Dennis M. Howard
Can America survive the abortion boom?
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By Dennis M. Howard
August 19, 2014

Can America survive the abortion boom?

That's no longer an open question. It first occurred to me in 1992 when I retired after a long career as a journalist and later as a marketing consultant for companies like Waring, Toshiba, Baker Industries, Cessna, AT&T and others.

That's when I first took a look at the astonishing number of abortions in the United States – some 30 million by then. I quickly noted that was equal to the population of the 32 largest cities in the U.S. – from New York all the way down to cities the size of Austin, Texas.

It was as if we had a major nuclear war with 100% casualties in all those cities.

I concluded: This had to have a major economic and social impact.

That's when I started Movement for a Better America and began forecasting a major economic crisis ahead. I predicted that crisis would start by the year 2000 and continue until at least 2020 – unless we could somehow bring this devastating abortion epidemic to an end.

I launched a modest ad campaign and heard from people in all 50 states and from as far away as Moscow, Rome, Australia and even Madagascar. I also made a number of radio and television appearances, and even debated Gene Epstein, the economics editor of Barron's, who thought the 1990's boom on Wall Street would go on for years.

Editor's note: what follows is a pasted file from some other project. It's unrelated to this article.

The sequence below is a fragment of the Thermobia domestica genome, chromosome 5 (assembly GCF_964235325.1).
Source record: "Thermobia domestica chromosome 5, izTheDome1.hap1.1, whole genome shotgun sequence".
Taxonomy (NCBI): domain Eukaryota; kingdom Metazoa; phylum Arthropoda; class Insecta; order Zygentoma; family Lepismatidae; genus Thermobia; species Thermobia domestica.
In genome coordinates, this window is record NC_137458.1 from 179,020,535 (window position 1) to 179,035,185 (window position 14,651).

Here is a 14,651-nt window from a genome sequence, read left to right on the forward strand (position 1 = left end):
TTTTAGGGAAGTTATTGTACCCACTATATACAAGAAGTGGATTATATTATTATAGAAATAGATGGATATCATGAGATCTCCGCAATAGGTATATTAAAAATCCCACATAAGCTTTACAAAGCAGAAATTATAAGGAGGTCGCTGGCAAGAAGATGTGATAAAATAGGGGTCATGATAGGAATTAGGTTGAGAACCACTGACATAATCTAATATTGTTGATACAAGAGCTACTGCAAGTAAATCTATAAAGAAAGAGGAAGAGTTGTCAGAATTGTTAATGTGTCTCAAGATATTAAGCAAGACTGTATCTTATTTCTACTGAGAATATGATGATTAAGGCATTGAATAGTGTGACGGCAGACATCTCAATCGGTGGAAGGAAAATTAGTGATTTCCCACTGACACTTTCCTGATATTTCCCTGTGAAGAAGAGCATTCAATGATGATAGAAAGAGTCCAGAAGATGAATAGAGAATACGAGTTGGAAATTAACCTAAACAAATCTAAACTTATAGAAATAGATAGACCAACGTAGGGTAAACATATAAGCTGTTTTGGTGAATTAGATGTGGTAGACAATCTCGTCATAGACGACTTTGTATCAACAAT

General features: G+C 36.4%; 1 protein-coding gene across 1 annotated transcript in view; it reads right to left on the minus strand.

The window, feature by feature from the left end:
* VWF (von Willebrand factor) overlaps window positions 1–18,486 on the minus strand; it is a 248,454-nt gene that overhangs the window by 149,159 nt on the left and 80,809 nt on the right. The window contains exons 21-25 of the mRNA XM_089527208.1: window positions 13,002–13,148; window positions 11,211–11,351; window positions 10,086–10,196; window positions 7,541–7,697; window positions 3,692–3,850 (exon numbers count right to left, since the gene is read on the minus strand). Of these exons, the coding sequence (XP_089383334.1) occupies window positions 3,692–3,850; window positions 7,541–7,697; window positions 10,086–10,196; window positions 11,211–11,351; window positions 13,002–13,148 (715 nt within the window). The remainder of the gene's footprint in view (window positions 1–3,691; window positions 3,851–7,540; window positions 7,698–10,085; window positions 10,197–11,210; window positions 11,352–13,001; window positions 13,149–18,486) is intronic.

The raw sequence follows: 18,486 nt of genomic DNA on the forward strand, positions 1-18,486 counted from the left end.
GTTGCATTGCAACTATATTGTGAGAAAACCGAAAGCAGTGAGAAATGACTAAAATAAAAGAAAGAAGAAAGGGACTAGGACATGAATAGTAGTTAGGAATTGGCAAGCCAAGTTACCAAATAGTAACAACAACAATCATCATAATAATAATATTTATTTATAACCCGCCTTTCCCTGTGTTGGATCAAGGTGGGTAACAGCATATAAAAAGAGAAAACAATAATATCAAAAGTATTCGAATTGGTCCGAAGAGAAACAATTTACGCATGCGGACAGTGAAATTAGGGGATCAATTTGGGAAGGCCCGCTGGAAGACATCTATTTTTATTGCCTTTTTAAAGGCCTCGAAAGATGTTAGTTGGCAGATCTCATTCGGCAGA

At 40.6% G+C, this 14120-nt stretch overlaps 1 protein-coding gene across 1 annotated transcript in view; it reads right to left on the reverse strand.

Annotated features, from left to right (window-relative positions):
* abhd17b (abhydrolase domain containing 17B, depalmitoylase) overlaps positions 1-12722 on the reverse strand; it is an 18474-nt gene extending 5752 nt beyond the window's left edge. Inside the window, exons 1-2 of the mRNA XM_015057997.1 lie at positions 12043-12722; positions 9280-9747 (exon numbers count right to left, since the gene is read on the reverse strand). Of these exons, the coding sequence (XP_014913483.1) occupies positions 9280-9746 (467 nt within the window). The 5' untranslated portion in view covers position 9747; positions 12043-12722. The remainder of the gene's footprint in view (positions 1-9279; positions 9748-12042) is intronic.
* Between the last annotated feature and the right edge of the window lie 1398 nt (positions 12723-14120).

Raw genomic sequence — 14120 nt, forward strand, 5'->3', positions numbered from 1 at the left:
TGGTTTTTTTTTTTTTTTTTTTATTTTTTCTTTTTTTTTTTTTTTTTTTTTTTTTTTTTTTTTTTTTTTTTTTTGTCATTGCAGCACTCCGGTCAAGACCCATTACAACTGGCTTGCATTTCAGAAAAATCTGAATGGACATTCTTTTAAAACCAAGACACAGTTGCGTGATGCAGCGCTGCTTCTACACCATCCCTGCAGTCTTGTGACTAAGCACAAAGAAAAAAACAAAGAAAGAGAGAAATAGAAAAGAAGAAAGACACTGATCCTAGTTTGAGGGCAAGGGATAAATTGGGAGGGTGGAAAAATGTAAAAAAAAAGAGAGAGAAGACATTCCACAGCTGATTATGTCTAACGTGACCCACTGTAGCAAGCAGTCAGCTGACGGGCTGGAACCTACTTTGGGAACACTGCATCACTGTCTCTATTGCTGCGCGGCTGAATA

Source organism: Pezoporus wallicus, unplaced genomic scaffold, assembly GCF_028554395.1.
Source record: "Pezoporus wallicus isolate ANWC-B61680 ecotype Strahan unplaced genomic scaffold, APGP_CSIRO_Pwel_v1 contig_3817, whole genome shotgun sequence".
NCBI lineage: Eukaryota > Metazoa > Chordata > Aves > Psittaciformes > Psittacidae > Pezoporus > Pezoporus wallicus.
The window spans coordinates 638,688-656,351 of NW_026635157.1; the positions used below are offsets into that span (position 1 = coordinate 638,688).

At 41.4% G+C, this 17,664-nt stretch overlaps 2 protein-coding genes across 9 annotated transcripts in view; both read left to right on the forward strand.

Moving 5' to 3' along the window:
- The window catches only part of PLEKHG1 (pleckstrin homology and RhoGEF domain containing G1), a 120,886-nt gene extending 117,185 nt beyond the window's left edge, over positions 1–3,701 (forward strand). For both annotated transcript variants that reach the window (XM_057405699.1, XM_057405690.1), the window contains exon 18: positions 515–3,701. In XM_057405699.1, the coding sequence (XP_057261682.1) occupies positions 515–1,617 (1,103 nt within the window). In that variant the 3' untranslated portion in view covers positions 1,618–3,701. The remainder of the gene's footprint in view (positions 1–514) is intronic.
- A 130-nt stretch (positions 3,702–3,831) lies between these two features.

In that exchange, I predicted a slump on Wall Street, and wrote, "If not for the Baby Bust, a whole long list of stocks might still be riding high." The crash came on schedule in 2000.

I was also interviewed twice by libertarian economist Dan Mitchell, economist for the Heritage Foundation and now a senior fellow at the Cato Institute. .

Unfortunately, the Iron Curtain of silence in the mainstream press that insulates most Americans from the truth about abortion kept what I still consider the biggest economic story of the century under wraps.

C-Span wouldn't touch it . Even Rush Limbaugh and Bill O'Reilly – together with a lot of Republican politicians – wouldn't touch it in the mid-'90's.

However, not only did my predictions of a major economic crisis come true on schedule, but our latest research shows that the impact is far greater than even I realized in 1995.

My current forecast is that, unless America comes to its senses about abortion and birth control within the next few years, it will literally be all over for the United States as the beacon of freedom and economic prosperity for the world. That could easily happen by 2020 to 2025.